According to EPFO estimates, there were 30.5 million inoperative accounts across 120 offices. In all, the agency had 47.1 million subscribers at the end of March 2009, which is estimated to have increased during the last financial year.
However, latest data on the total number of subscribers was not available.
In all, the agency estimated that 15,416 crore ( 154.16 billion0 was lying in inoperative accounts (see table).
While 85 per cent of the inoperative accounts have a balance of less than 5,000, such accounts having less than 1,000 are 51 per cent.
The balance in some of these are as low as 1 or 2, but maintaining these accounts cost around 100.
|1 lakh-10 lakh||0.13||3550.28|
|Over 10 lakh||0.02||891.03|
|Calculations based on EPFO estimates|
EPFO said over 11 per cent of the inoperative accounts had less than 100.
The low balance in inoperative accounts was the result of subscribers giving up on their jobs, while the ones with more funds may have been the result of members chosing to leave the balance and opting to open a new account while switching jobs.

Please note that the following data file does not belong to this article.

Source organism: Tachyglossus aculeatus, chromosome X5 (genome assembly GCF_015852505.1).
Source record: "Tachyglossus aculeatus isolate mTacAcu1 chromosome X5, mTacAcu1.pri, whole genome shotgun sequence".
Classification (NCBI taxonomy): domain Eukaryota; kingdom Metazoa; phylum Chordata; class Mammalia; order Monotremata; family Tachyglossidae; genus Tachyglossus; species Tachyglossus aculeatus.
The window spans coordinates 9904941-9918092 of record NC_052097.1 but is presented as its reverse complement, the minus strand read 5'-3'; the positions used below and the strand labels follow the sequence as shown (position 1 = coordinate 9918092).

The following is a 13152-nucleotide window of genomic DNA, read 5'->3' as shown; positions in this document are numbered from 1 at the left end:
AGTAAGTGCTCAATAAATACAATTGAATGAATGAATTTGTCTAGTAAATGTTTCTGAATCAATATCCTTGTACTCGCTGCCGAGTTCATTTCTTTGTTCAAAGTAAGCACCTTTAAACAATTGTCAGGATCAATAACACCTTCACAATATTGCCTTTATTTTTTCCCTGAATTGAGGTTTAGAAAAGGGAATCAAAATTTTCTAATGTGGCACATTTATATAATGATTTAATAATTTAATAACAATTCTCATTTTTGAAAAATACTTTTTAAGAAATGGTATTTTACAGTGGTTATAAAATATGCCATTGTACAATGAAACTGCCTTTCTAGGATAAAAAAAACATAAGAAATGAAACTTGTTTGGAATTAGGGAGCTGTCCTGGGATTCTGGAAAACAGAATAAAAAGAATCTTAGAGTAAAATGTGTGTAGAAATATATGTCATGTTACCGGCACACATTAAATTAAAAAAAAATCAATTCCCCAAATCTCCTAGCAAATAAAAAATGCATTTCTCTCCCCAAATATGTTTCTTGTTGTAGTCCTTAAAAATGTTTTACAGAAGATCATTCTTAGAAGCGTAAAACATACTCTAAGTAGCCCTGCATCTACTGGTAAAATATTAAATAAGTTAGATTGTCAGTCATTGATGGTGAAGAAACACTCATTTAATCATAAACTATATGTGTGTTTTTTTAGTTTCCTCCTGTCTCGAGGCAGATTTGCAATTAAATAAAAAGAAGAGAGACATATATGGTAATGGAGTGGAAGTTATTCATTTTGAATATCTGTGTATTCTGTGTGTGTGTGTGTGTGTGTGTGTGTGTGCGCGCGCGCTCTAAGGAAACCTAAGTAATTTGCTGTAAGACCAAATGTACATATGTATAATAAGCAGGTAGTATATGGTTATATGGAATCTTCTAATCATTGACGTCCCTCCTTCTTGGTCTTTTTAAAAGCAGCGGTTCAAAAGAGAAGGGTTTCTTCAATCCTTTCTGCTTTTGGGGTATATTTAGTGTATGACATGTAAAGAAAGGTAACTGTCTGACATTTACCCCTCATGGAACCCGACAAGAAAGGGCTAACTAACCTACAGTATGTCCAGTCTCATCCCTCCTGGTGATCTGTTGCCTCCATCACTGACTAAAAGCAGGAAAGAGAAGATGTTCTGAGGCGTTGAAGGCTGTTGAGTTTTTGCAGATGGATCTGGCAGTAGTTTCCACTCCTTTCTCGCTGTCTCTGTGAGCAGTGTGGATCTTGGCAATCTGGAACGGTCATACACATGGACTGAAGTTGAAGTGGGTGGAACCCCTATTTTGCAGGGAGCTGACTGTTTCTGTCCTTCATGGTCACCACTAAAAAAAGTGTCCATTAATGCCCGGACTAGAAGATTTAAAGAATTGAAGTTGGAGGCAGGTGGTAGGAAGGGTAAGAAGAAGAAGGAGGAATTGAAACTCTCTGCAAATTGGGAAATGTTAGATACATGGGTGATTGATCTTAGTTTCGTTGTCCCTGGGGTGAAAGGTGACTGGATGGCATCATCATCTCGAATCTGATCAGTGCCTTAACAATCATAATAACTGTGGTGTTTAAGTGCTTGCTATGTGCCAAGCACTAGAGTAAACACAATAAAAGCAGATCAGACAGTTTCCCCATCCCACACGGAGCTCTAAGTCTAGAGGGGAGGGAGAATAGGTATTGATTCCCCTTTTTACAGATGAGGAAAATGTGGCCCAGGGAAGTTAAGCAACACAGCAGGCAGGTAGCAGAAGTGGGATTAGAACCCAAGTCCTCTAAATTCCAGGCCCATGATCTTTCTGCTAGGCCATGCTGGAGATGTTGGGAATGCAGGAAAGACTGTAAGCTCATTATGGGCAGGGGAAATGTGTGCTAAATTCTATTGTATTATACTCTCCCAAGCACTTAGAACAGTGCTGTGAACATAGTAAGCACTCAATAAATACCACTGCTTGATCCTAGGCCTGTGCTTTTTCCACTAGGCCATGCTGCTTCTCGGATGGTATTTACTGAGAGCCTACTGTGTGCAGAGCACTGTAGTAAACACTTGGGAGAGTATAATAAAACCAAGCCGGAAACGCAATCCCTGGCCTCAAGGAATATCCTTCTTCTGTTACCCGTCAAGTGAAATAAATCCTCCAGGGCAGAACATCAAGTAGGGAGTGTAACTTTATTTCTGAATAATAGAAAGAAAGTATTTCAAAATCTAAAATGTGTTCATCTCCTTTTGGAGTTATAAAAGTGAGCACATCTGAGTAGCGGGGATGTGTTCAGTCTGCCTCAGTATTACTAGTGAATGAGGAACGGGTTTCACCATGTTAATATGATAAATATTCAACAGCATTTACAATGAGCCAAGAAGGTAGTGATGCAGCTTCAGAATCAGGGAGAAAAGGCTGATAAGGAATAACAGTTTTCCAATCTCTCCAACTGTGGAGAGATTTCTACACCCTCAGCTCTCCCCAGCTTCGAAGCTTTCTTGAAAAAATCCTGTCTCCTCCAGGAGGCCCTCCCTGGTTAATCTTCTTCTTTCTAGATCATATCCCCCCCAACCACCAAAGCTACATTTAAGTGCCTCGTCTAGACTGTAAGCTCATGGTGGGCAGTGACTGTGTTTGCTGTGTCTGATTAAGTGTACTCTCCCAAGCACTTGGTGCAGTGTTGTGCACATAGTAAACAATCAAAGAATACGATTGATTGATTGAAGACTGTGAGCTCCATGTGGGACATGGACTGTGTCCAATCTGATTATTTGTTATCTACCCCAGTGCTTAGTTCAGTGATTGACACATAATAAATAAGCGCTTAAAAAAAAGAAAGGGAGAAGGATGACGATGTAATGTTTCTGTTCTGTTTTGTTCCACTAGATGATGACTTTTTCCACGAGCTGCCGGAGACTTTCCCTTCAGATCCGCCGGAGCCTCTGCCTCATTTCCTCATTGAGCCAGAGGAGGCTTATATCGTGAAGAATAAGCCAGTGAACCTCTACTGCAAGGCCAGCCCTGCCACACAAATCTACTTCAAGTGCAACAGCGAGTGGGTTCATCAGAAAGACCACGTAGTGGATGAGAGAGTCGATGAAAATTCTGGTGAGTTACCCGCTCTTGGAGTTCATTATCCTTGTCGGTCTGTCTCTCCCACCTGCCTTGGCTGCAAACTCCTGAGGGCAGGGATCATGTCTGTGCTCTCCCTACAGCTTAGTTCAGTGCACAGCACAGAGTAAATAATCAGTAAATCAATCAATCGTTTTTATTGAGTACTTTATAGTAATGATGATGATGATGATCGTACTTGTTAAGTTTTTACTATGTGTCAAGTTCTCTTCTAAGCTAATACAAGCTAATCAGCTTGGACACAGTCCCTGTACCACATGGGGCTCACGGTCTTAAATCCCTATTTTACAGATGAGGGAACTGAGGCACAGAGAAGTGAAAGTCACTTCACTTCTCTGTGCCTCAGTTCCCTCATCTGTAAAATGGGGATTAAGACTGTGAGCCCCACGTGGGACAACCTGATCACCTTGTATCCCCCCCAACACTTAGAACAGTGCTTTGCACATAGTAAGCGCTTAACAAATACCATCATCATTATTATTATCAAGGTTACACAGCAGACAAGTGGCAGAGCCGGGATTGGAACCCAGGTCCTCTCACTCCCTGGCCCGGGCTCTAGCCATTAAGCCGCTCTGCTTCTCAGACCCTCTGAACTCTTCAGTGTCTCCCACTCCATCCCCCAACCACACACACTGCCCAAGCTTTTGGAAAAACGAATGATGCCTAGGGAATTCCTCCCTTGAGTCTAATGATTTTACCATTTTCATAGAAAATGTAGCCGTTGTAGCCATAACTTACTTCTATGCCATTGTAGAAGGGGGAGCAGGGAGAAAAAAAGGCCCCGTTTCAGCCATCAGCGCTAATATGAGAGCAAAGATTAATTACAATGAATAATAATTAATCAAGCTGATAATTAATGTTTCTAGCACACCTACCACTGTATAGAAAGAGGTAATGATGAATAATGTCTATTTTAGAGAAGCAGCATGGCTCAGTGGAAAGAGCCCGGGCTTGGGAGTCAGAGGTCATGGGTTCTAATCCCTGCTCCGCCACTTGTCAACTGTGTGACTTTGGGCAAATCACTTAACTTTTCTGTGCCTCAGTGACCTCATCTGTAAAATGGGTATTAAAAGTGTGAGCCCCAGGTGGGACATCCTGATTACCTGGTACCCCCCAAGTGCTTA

"As long as someone is in employment, the employer pays a 1.1 per cent fee on the amount deducted. But the moment, the deduction stops, the fee also ends, as it cannot be levied on the employee. So, EPFO ends up spending money to keep the account running," said an official.
Although one option was to levy an annual maintenance charge of 100 on the inoperative accounts, EPFO has decided against it.
Instead the Central Board of Trustees decided that from April 1, 2011, EPFO will stop paying interest for inoperative accounts from the 37th month.
It was also decided that in case these accounts remain dormant and, if any member claims it, with proper identity, the balance in the account will be paid to the subscriber.
Also, in case an establishment defaults in payment of contribution for 36 months, accounts would be made operative on payment of the dues and the interest on it.